Phylogeographic traits of North Atlantic marine species with different dispersal capacities

Master Thesis subject (30 ECTS)
The glacial and interglacial cycles of the Quaternary were particularly important in shaping the present distribution and intraspecific diversity of marine species. For instance, species with low dispersal capacities generally retain high and unique genetic diversity at rear edges resulting from long-term persistence. Intraspecific diversity might also be structured by nearshore discontinuities shaped by ocean currents, which have the potential to block the expansion of genes between nearby populations. The main question of this thesis is whether present intraspecific diversity of North Atlantic marine species is determined by the imprint of past climate changes or by allopatric differentiation shaped by strong oceanographic barriers. The student will perform meta-analyses of studies addressing phylogeographic and population genetic traits of species with different dispersal capacities (e.g., fish, invertebrates, algae, etc.). The distribution of sea ice caps and the variation of ocean temperatures will be analysed between the past (e.g., Last Glacial Maximum) and present times. Lagrangian particle simulations will be further conducted to pinpoint important oceanographic barriers halting population connectivity. The main hypotheses to be tested are: 1) the signatures of past range shifts are similarly expressed on the patterns of genetic diversity and structure of species with different dispersal capacities; 2) strong oceanographic barriers shape the genetic structure of species with different dispersal capacities.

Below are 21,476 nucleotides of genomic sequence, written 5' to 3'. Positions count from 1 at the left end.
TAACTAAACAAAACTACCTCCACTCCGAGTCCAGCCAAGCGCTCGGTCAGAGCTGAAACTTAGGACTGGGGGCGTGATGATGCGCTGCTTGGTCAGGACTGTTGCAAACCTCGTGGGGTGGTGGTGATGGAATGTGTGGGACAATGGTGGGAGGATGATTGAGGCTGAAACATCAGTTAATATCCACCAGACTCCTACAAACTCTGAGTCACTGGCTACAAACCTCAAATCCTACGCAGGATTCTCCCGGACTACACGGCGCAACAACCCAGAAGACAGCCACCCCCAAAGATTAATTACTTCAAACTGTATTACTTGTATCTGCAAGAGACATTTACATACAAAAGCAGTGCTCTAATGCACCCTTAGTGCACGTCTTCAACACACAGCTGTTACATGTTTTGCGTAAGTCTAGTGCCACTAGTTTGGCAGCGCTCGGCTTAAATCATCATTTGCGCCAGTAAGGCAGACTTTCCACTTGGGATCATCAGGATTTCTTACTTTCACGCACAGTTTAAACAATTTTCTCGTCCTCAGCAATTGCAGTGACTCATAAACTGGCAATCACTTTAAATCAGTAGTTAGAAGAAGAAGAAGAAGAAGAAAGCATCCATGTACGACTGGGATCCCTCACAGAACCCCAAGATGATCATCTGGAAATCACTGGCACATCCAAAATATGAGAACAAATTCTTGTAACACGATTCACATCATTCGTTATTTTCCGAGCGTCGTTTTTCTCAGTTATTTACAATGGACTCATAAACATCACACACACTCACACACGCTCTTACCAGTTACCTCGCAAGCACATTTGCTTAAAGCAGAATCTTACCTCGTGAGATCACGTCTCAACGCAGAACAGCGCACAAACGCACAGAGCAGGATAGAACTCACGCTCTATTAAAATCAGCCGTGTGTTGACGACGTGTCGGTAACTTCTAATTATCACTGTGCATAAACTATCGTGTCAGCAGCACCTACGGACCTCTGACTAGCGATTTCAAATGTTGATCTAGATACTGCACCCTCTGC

Students must own a PC (regular laptop is ok).
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contact person first name: 
Jorge Assis
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Supervisors: Jorge Assis and Ester A. Serrão
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Reference Number: RP-39841